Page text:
The Blohm & Voss P 170 bomber is one of Blohm & Voss’s strange aircraft designs in a sense that strongly resembles the pod racers from Star Wars.
The P 170
Measuring 13 meters long and 16 meters wide, the P17 would have a very unique-looking three-engine layout, one in the center and one in each wing tip.
Each propeller would be powered by a BMW 801 engine with around 1860 hp a piece, bringing the projected top speed of around 510 miles per hour.
Two Wing-Mounted Propellers
The two wing-mounted propellers would rotate in opposite directions to boost performance. This would have two effects- one intended and one potential.
The first effect would be the reduction of the negative effects of an engine’s torque as the engine causes the propeller to rotate in a given direction and opposite rotational force is generated.
Having the wingtip propellers rotate in opposite directions would create opposing rotational forces that would ideally negate each other. A second potential effect would be a reduction in drag.
Issue With Weight Distribution
Because of the wing and engine placement, the majority of the plane’s weight was located at the very front of the fuselage and ahead of the wing itself. This would end up making the plane terribly unbalanced and front-heavy.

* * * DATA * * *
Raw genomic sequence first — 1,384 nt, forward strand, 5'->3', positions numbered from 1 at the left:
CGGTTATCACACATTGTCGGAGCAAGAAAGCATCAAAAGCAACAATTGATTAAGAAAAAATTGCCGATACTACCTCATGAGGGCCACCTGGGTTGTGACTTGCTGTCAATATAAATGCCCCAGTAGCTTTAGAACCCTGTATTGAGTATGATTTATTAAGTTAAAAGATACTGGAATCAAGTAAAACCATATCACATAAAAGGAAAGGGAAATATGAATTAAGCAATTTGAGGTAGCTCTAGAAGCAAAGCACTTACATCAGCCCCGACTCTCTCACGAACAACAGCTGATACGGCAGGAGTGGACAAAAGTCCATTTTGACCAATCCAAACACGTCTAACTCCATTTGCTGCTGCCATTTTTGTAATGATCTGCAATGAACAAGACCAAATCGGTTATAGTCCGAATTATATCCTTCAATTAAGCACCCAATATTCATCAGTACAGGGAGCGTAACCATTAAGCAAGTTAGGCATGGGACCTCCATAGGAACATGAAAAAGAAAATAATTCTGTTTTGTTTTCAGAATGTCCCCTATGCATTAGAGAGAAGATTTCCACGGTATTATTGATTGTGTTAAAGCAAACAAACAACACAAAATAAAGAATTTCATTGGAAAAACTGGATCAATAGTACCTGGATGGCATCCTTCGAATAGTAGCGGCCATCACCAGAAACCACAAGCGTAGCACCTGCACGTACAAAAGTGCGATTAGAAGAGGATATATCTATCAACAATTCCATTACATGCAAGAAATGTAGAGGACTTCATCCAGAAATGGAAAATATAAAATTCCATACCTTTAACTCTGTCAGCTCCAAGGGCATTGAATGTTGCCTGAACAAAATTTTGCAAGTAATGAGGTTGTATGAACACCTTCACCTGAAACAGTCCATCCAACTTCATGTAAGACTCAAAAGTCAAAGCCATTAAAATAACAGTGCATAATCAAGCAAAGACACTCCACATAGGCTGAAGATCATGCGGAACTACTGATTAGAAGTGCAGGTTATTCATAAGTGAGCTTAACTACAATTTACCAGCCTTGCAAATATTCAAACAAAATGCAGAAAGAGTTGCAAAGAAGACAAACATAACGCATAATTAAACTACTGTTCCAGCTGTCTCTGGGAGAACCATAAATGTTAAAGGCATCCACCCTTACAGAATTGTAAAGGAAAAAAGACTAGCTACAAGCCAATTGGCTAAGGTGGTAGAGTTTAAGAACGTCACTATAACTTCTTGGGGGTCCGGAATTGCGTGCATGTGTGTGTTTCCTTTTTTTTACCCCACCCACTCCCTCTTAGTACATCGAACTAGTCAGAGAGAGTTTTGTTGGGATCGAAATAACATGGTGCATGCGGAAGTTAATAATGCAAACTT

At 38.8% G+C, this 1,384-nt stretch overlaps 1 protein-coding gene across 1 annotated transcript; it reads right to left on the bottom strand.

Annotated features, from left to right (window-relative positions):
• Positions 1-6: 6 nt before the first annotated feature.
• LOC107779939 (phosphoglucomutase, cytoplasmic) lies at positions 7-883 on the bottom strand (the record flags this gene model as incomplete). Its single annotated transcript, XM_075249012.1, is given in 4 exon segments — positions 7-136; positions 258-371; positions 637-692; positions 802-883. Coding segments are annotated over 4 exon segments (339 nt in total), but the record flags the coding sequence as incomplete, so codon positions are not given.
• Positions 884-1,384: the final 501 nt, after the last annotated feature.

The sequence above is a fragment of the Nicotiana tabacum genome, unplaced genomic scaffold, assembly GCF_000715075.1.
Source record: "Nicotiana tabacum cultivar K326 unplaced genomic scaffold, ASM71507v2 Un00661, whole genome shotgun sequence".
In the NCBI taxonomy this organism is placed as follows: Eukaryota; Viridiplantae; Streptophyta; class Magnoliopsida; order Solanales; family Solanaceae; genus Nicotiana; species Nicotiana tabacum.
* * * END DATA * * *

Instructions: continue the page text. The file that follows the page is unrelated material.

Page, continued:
To help balance the weight, the cockpit had to be placed at the very back of the fuselage, far behind the wing. In fact, it’s the entire cockpit placement that really adds up to the entire Star Wars pod racer vibe.
The pilot would be sat in the main cockpit, the one furthest back. Meanwhile, the co-pilot/observer/bombardier would be seated further up the fuselage in a more cylindrical-looking glass.
When you view the plane’s tail from the top, nothing looks out of the ordinary. However, if you view it from the side, the tail, there’s no vertical fin or rudder.
Instead, of having a normal vertical fin or rudder, the P17 has two- one on each wingtip at the tail of the engine. For the P170’s weapons, it had no weapons to speak of, instead outfitted with either one thousand kilos of bombs in a standard load, up to 2,000 kilos in an overloaded state, or 12 rockets into bunches of six. These are located on the wings on either side of the fuselage.
The reason why the P 170 was never made apart from the inherent weirdness of its design, was most likely because of the increasing prevalence and testing of jet engines.
Although jet aircraft wasn’t introduced yet in 1942 when the P170 was designed, testing on them had been increasingly more prevalent. For something so unconventional as the P170, it would have to blow its potential competition out of the water for it to be even considered. Because even in the most optimistic predictions it wouldn’t likely outperform jet aircraft.
One Off Project?
IHYLS’s Youtube channel, he says that the design would be overly quirky and that it would likely have taken a long time to test and iron out kinks he believed that the plane’s development would have taken until the war ended and by then better planes were made.
Inevitably, the P170 would likely be only what it is today, another weird design from Blohm & Voss.